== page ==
I am reading The Nix. I put it on my Amazon wishlist because I read a review that compared it to a Dickens novel, fat and entrancing with interleaving storylines, and I am a sucker for fat entrancing novels with interleaving storylines. My mother gave it to me for Christmas but it took me a few weeks to start. It's a big book.
At first I did not think it was AT ALL like Dickens. I went in search of the review that had made the Dickens comparison, and found instead a different review calling it, aptly, the love child of Thomas Pynchon and David Foster Wallace. I still wish I could find that first review, because I want to know if it included a spoiler. There's a plot line in which a character is mysteriously ill, but the etiology of the illness, and indeed the etiology of the etiology, were immediately transparent to me. They seemed both chilling and inevitable, and I would like to know if the reviewer made them seem inevitable to me, or if the inevitability was entirely the author's work.
Now I am 480-ish pages in and you know, it is something like Dickens. Only with better female characters. And more sex, and less enthusiasm for the countryside. But yeah, the Dickens comparison makes sense. It's really good, if frequently disturbing. The author slides persuasively into the points of view of a variety of characters, and cuts from one story to another in a way that has reeled me right along through 480-ish pages. I am making occasional notes to myself about anachronistic dialogue, etc., because for the most part I have been so impressed with his authorial judgment that it jars me to bump up against a whereby where I don't think a whereby belongs. It reminds me that this is, after all, a guy writing his first novel and not a master of the form. It was published in August of last year, before the election, but I am intensely curious about the timeline on which it was written. The bits about American political divisions are so timely-- I was especially struck by the moment in which American authorities think wistfully about Russian authorities' use of brute force.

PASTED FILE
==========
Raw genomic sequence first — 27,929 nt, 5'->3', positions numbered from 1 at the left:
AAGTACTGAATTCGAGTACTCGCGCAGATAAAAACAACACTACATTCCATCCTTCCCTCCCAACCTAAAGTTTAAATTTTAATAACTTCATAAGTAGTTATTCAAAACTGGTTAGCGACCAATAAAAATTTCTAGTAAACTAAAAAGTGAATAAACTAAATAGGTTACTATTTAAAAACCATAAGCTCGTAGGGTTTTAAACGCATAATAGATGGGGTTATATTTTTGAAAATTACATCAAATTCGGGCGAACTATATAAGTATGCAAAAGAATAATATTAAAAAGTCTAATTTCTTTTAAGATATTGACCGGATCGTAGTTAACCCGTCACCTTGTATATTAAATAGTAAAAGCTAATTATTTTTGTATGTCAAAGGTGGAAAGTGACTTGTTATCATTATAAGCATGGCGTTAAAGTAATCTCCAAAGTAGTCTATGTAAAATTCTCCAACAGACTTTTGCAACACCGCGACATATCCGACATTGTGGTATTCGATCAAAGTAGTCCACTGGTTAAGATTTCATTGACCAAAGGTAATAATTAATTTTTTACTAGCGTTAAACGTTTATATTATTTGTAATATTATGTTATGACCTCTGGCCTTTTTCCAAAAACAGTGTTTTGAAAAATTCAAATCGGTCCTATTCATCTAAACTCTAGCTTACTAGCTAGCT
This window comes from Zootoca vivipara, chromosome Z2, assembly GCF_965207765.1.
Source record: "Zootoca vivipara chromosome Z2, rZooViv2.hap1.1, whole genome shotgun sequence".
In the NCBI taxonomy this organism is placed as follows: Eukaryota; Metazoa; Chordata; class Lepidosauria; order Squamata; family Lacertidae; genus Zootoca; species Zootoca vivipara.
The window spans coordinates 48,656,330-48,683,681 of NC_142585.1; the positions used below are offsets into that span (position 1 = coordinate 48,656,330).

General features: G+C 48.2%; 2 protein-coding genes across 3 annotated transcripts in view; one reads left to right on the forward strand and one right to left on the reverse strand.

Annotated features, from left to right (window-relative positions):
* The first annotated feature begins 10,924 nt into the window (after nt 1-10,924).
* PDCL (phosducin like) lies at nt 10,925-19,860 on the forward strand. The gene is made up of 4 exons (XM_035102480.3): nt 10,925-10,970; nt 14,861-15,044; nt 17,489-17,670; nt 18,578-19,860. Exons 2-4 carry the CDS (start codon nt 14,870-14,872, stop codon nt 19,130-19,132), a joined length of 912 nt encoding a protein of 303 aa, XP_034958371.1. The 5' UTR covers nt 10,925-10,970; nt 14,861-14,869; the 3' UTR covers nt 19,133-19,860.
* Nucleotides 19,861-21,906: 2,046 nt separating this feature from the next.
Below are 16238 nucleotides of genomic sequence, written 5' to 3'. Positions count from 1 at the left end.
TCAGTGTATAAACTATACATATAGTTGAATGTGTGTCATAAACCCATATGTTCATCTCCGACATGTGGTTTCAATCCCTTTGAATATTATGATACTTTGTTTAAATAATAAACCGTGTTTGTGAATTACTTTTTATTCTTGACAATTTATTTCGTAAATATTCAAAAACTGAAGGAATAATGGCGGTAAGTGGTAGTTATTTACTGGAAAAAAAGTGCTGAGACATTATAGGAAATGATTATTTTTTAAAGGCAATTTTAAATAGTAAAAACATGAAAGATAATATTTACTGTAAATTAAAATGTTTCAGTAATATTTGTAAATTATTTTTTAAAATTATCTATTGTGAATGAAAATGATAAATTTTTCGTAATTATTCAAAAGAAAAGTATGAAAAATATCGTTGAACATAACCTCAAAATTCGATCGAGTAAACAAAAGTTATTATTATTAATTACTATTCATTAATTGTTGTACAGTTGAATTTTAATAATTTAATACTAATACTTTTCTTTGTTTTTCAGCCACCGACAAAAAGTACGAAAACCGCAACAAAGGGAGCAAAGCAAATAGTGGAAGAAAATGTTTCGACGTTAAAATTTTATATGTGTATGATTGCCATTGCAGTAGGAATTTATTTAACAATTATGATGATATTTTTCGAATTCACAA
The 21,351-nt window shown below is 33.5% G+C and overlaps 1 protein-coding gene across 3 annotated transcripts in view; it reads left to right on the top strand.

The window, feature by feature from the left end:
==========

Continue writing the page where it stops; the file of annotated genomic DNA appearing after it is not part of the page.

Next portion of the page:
So I had thought that I might write you a post about the retreat, or a follow-up post about liturgical music or healthcare, but instead I am going to curl up in bed with my book. See you soon...
This morning Stella was browsing through an Ogden Nash book on the couch. She doesn't really read Ogden Nash yet -- there's too much wordplay for her to enjoy it on her own. But that particular shelf is a favorite of hers, and she often sits down to pore over the pages of something she isn't ready to read yet. In school they push hard for the kids to read within their ZPDs,* but at our house we encourage browsing through whatever catches your eye. I bet I have a dozen different pictures of Stella peering at the pages of a Shakespeare play, even though she won't be reading Shakespeare for a while.
(*Is Zone of Proximal Development an abbreviation that needs to be spelled out? It seemed weird to write it out and also weird to abbreviate it.)
Ogden Nash was still on the couch when I came home this evening. When I picked up the book I flipped to the front, where I saw this inscription. The Elizabeth in question was my great-aunt-in-law; the Pa my husband's great-grandfather.
In December 1938 Aunt Elizabeth had no way of knowing that far away in Milwaukee a baby girl had just been born, a baby girl who would grow up to marry Elizabeth's nephew. She could not know that they would have a book-loving son who would marry a book-loving girl. I am the book-loving girl in this story, and coincidentally, in the year that Elizabeth died, I gave her great-nephew a book of Ogden Nash poems. It is also inscribed; the inscription begins "When we are old and wise and famous, when you've eclipsed Einstein and I've topped Camus..." Even as I wrote it I knew that it wasn't quite right: the thing about Nash is he rhymes things that seem like they shouldn't rhyme, whereas I was only not-rhyming things that looked like they ought to rhyme.
These days the two Nash volumes sit cheek by jowl on a crowded shelf, tucked into a corner of our dining room because (a) we have so many books in this house that they have to spill over into the dining room too and (b) it is much easier to resolve dinner-table arguments about Shakespeare if a person can just lean over and grab the complete works. I might lobby for keeping the complete works within grabbing distance of the dining room table even if we were to move to a bigger house someday.